• BRAF-V600E mutation is an important driver mutation and a potential therapeutic target in the treatment of LCH.

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Stephanie Patrick Division of Endocrinology, Department of Medicine, The University of Tennessee, Memphis, Tennessee, USA

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Deirdre James Division of Endocrinology, Department of Medicine, The University of Tennessee, Memphis, Tennessee, USA

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Summary

Thyroid cancer is one of the most common manifestations of Cowden syndrome, yet the syndrome is rare. The incidence of Cowden syndrome is 1 in 200,000. The diagnosis can be made clinically when patients present with a combination of symptoms such as mucocutaneous lesions with a strong personal or family history of thyroid, breast, endometrial, and colorectal cancer. A high index of suspicion is required to provide a clinical diagnosis utilizing major and minor criteria. Once a clinical diagnosis is made, genetic testing for a PTEN mutation, a tumor suppressor gene, is recommended. Cancer surveillance should be performed for those with positive genetic testing as well as those with negative genetic testing who still meet clinical diagnostic criteria. We present two cases of Cowden syndrome: one case involving an increasing number of thyroid nodules in a patient with known Cowden syndrome and another patient with a strong family history of cancer, personal history of follicular thyroid cancer, and numerous colonic polyps on screening colonoscopy. These cases demonstrate how early diagnosis of Cowden syndrome can help detect early cancer in both the patient and affected relatives.

Learning points

  • Diagnosing Cowden syndrome helps pre-risk stratification for early cancer screening.

  • The diagnosis of Cowden syndrome can be made with a combination of major and minor criteria: any two major criteria with or without a minor criterion; one major and one minor criterion; or three minor criteria.

  • Patients who meet the diagnostic criteria for Cowden syndrome should undergo genetic screening.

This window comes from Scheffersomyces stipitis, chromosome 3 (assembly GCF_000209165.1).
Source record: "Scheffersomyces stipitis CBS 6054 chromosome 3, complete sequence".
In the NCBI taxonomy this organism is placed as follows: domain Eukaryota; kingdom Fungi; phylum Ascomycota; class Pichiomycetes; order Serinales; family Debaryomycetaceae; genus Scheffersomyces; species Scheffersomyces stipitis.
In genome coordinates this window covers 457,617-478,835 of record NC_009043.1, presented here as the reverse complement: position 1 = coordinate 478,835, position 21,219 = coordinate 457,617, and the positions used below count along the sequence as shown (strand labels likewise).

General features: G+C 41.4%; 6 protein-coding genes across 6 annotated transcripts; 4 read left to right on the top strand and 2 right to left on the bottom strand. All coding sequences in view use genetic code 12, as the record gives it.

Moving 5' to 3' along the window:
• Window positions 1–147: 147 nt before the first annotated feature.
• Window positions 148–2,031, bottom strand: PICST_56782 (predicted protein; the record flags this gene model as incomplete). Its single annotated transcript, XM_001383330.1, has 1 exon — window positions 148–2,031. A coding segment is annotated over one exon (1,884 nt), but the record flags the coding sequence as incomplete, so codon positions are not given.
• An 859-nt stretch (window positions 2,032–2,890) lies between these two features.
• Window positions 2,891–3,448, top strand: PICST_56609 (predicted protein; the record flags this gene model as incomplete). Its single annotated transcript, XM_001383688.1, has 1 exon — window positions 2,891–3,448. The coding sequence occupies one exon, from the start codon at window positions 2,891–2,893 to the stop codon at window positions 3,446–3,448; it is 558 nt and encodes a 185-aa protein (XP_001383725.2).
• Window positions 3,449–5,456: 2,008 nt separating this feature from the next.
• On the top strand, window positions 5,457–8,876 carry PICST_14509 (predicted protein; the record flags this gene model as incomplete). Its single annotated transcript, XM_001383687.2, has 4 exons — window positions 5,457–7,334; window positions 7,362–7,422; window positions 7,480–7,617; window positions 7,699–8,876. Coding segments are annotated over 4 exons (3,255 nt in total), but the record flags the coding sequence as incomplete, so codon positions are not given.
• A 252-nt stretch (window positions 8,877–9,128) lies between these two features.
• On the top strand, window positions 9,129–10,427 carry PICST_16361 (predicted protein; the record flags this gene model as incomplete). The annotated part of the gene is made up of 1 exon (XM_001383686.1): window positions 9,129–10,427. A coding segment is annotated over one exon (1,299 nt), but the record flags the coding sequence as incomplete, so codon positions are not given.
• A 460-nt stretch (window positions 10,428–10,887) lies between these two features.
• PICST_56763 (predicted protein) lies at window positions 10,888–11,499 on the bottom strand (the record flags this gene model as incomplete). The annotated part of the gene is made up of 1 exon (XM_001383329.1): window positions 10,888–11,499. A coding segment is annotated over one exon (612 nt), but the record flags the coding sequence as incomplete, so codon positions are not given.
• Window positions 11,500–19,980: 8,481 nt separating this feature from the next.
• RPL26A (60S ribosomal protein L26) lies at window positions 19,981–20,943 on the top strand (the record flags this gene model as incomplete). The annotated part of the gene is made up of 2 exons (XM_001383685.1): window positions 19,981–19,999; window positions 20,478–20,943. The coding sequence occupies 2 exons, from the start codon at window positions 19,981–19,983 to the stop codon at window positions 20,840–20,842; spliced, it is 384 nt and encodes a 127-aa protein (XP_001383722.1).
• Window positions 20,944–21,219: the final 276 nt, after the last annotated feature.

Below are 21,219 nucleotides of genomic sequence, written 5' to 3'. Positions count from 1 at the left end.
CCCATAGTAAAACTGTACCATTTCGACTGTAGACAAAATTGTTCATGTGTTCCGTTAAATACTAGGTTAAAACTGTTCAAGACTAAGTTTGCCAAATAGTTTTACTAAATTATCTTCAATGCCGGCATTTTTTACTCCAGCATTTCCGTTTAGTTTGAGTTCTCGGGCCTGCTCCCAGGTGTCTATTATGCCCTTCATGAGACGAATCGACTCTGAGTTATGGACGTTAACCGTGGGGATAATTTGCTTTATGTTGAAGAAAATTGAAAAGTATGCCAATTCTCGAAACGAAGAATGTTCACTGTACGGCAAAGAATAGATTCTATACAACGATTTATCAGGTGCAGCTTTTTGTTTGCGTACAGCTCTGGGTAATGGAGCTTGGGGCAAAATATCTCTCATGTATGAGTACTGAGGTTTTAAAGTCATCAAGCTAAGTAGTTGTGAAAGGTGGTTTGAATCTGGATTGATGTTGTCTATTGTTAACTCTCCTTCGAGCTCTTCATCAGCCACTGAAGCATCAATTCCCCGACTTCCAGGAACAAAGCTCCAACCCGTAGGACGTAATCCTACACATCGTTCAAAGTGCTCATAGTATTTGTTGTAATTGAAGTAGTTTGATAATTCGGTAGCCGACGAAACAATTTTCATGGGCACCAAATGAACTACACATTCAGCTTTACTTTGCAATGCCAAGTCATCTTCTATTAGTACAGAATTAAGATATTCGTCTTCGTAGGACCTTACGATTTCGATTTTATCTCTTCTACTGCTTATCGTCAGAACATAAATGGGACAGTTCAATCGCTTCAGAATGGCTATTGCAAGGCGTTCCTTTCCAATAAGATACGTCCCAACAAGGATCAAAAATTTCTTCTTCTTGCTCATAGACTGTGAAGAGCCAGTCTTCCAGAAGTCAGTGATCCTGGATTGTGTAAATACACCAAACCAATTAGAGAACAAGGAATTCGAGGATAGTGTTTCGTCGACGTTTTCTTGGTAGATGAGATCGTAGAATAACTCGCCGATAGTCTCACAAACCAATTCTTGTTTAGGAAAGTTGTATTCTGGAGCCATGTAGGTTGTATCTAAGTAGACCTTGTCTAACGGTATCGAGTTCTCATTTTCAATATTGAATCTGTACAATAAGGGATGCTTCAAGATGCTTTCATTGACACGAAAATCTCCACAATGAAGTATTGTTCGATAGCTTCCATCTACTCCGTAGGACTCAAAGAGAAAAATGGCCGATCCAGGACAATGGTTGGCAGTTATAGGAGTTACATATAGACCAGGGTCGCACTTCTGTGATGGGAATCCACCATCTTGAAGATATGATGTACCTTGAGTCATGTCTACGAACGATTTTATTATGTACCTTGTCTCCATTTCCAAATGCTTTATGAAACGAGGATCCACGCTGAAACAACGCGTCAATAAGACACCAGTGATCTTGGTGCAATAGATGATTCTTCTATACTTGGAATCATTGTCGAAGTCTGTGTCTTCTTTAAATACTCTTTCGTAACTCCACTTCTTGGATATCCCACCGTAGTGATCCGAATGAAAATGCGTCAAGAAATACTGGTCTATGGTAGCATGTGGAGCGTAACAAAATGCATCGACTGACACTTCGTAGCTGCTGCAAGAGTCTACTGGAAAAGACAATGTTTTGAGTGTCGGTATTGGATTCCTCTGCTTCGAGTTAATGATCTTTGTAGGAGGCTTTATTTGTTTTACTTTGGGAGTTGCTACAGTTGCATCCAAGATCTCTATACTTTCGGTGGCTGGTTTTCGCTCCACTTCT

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Chi-Ta Hsieh Department of Internal Medicine, Tungs’ Taichung MetroHarbor Hospital, Taichung, Taiwan

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Jui-Ting Yu Division of Hematology and Medical Oncology, Department of Internal Medicine, Tungs’ Taichung MetroHarbor Hospital, Taichung, Taiwan

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Tang-Yi Tsao Department of Internal Medicine, Tungs’ Taichung MetroHarbor Hospital, Taichung, Taiwan
Department of Post-Baccalaureate Medicine, National Chung Hsing University, Taichung, Taiwan

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Yao Hsien Tseng Department of Internal Medicine, Tungs’ Taichung MetroHarbor Hospital, Taichung, Taiwan
Division of Endocrinology and Metabolism, Department of Internal Medicine, Tungs' Taichung MetroHarbor Hospital, Taichung, Taiwan
Department of Post-Baccalaureate Medicine, National Chung Hsing University, Taichung, Taiwan

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Summary

A 69-year-old woman presented with weight loss, fever, dizziness, exertional dyspnea, and drenching night sweats. Imaging showed a thyroid goiter at the left lobe that measured 5.6 × 3.4 × 3.5 cm in size. On computed tomography, she was found to have large adrenal masses. Core needle biopsy of the left thyroid mass revealed the presence of a mucosa-associated lymphoid tissue extranodal marginal zone B cell lymphoma. Non-Hodgkin’s lymphomas (NHL) typically develop in lymph nodes or other lymphatic tissues. There have been cases where the thyroid has been affected, and the secondary involvement of the adrenal gland is common. In reported cases, 7–59% of patients with NHL exhibited symptoms of thyroid dysfunction. Our patient presented no symptoms of thyroid dysfunction or Hashimoto’s thyroiditis. The patient had bilateral adrenal lymphomas that led to adrenal insufficiency. Immunochemotherapy provided a good response in this case, as seen by the rapid improvement in thyroid and adrenal mass on follow-up PET/CT.